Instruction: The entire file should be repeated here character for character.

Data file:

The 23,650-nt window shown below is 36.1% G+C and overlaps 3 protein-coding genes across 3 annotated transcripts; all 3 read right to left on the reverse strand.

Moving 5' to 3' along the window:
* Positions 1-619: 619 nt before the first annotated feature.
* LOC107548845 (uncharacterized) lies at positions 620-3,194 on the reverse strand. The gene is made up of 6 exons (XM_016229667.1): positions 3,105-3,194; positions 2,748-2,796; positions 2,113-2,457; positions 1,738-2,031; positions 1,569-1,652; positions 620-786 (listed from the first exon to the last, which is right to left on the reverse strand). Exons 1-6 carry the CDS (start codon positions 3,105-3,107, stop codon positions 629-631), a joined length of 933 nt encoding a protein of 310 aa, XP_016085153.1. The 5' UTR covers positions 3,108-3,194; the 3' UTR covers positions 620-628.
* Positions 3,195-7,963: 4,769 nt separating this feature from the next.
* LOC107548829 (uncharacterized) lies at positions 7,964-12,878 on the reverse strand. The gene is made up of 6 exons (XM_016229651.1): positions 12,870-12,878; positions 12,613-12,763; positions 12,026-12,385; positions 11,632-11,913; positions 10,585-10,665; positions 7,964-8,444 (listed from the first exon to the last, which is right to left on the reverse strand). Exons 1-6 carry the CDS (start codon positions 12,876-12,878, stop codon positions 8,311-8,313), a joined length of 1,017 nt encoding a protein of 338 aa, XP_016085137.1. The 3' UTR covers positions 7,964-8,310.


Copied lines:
The 23,650-nt window shown below is 36.1% G+C and overlaps 3 protein-coding genes across 3 annotated transcripts; all 3 read right to left on the reverse strand.

Moving 5' to 3' along the window:
* Positions 1-619: 619 nt before the first annotated feature.
* LOC107548845 (uncharacterized) lies at positions 620-3,194 on the reverse strand. The gene is made up of 6 exons (XM_016229667.1): positions 3,105-3,194; positions 2,748-2,796; positions 2,113-2,457; positions 1,738-2,031; positions 1,569-1,652; positions 620-786 (listed from the first exon to the last, which is right to left on the reverse strand). Exons 1-6 carry the CDS (start codon positions 3,105-3,107, stop codon positions 629-631), a joined length of 933 nt encoding a protein of 310 aa, XP_016085153.1. The 5' UTR covers positions 3,108-3,194; the 3' UTR covers positions 620-628.
* Positions 3,195-7,963: 4,769 nt separating this feature from the next.
* LOC107548829 (uncharacterized) lies at positions 7,964-12,878 on the reverse strand. The gene is made up of 6 exons (XM_016229651.1): positions 12,870-12,878; positions 12,613-12,763; positions 12,026-12,385; positions 11,632-11,913; positions 10,585-10,665; positions 7,964-8,444 (listed from the first exon to the last, which is right to left on the reverse strand). Exons 1-6 carry the CDS (start codon positions 12,876-12,878, stop codon positions 8,311-8,313), a joined length of 1,017 nt encoding a protein of 338 aa, XP_016085137.1. The 3' UTR covers positions 7,964-8,310.